Gustave Courbet’s L’Orgine du monde still seems to provoke viewers more than 150 years after it was painted. For the greater part of its history, Courbet’s painting was hidden in private art collections, now it hangs in the Musée d’Orsay for everyone to see. Is that the problem? In 2014 performance artist Deborah de Robertis sat in front of Courbet’s painting in the Musée d’Orsay exposing her vagina and was arrested. What is the taboo? Nudity, female sexuality or the male gaze?
There is a controversy over a painting by the artist Balthus. Two young women asked the Metropolitan Museum of Art to remove Thérèse Dreaming (1938). Not one of his pictures of a naked adolescent girl, but a painting of the fully dressed Thérèse Blanchard. Yes, you can see her underwear, but is that enough to arouse the viewer? The question here is: was Balthus a pedophile and are pedophiles allowed to visualize their sexual orientation?
Or does this painting represent the kind of sexualized power abuse we try so hard to get rid of? Was that the reason someone decided to throw out his Balthus painting?
A favored theme for Third Reich artists was a portrait of the Führer. These became so numerous that Hitler finally decreed that only one would be displayed officially at each annual Greater German Art Exhibition. The official portrait of Adolf Hitler for 1937 was painted by Heinrich Knirr (1862 – 1944). After studying at the Academy of fine arts in Vienna, Heinrich Knirr opened a private art school in Munich. It gained a good reputation throughout Europe. During the Nazi régime he painted the portraits of Adolf Hitler, Rudolf Hess and others, and Albert Speer often referred to him as ‘the court painter’. Isn’t it ironic that a former member of the progressive Munich Secession and Vienna Secession paints a portrait of Hitler in the style of Anthony van Dyck and Joshua Reynolds and then calls it ‘Hitler, the Creator of the Third Reich and Renewer of German Art’?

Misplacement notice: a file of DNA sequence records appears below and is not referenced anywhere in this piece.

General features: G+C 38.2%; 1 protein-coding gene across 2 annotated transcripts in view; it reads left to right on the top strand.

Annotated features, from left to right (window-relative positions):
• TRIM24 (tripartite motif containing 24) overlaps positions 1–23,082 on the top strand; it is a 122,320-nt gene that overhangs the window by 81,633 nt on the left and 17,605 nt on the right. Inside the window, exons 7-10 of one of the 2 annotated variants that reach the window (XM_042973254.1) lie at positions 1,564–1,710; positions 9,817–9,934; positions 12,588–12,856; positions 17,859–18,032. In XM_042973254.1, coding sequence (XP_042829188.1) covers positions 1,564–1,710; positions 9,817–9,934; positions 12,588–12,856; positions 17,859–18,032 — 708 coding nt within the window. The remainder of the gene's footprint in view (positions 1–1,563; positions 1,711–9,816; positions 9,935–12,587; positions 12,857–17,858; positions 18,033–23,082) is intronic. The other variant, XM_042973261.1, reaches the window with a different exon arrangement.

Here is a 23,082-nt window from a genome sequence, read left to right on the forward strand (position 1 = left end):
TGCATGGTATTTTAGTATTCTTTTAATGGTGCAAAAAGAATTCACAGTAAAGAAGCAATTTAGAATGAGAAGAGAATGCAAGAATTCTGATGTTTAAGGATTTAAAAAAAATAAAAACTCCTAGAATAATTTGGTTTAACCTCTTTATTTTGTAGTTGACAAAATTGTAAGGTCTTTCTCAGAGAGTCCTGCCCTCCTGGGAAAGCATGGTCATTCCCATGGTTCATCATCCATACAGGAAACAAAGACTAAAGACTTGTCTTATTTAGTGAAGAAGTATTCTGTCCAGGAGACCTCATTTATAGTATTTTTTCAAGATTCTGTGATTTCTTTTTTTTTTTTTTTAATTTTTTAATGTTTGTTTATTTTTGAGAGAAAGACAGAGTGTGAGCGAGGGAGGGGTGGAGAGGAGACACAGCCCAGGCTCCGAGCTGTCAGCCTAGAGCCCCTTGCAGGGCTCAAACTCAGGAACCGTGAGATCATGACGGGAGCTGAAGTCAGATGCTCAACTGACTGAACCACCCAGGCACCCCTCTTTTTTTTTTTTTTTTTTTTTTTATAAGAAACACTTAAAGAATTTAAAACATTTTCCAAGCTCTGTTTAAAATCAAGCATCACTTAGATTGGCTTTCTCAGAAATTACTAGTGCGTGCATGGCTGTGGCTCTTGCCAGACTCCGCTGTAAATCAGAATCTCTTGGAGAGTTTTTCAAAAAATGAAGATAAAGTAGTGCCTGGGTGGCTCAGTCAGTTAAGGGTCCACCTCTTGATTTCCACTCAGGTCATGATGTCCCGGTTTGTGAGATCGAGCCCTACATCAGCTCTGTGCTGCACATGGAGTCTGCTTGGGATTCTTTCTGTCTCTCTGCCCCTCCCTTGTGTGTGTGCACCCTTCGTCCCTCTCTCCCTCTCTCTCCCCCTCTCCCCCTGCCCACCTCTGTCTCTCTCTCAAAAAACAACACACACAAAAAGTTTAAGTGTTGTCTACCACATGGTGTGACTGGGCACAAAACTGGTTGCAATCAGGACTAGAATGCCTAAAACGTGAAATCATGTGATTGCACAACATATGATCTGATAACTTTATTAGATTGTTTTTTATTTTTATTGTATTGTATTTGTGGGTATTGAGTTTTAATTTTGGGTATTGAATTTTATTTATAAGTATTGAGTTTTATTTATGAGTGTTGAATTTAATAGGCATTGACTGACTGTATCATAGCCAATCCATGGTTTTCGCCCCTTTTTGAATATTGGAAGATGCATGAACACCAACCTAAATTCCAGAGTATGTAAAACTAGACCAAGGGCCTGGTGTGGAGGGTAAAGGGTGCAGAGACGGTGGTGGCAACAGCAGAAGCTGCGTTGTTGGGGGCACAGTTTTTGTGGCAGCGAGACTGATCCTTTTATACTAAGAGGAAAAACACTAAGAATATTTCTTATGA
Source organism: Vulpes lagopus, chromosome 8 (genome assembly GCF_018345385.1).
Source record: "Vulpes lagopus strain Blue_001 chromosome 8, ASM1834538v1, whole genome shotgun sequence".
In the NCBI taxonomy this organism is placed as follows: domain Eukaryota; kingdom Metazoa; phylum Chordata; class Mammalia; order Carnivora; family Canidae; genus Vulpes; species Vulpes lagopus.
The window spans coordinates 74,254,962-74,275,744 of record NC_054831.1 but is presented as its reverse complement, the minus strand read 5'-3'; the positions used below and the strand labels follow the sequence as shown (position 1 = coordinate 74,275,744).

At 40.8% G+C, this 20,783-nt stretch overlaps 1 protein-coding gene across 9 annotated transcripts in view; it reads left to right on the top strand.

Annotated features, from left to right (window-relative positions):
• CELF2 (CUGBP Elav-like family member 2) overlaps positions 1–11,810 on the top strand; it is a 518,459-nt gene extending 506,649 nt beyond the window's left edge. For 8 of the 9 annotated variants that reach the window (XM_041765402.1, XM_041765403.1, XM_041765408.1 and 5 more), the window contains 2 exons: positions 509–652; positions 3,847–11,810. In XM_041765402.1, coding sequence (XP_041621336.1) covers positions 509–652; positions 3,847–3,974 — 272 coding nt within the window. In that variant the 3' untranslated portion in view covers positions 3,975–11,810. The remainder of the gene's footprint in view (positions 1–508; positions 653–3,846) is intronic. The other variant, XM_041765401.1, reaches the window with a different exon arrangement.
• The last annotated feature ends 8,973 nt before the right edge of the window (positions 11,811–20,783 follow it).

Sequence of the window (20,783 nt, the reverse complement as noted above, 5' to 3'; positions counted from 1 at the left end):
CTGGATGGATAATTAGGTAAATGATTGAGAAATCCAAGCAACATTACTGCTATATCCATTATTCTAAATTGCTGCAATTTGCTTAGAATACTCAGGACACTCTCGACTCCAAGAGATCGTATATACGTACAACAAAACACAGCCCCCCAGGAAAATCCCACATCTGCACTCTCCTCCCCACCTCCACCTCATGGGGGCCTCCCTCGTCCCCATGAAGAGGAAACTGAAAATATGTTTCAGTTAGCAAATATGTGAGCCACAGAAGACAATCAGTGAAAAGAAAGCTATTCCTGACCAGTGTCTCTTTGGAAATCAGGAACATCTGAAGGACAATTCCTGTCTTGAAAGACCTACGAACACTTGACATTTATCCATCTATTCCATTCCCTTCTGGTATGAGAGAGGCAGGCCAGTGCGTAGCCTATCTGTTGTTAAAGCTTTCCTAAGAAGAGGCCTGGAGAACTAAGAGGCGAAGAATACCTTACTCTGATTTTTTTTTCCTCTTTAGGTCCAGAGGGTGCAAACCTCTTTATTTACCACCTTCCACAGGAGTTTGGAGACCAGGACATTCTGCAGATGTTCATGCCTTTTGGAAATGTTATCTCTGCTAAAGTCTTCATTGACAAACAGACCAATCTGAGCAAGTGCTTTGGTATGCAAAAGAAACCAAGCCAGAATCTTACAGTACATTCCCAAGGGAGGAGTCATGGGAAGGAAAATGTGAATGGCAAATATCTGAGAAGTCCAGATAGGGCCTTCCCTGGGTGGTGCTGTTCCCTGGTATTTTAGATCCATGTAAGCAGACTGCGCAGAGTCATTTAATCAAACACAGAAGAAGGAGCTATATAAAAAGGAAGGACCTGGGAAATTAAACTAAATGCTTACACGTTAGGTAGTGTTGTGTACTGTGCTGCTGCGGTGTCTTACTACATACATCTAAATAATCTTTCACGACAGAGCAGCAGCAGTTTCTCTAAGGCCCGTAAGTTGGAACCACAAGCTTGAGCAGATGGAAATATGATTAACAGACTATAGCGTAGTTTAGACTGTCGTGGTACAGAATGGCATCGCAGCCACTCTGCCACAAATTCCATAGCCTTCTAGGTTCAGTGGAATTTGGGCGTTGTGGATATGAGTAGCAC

Did we lose faith in the values of the Enlightenment? What is left of the belief that to be informed is manifestly better than to be ignorant or prejudiced? Denis Diderot, the main editor of the Encyclopédia (1751-1772), wrote ‘our aim is to bring together all knowledge, to present its overall structure to our contemporaries and to hand it on to those who will come after us, so that our children, by becoming more knowledgeable, will become more virtuous and happier’. So how did that turn out? It does feel like there is an overwhelming sense of pessimism at the moment and a worrisome trend toward increasing polarization with a willingness to wreck the precious institutions of liberal democracy. So who is going to fight tribalism, nationalist fervour, religious ecstasy, medical quackery and conspiracy theorizing, and make a case for reason, science and humanism?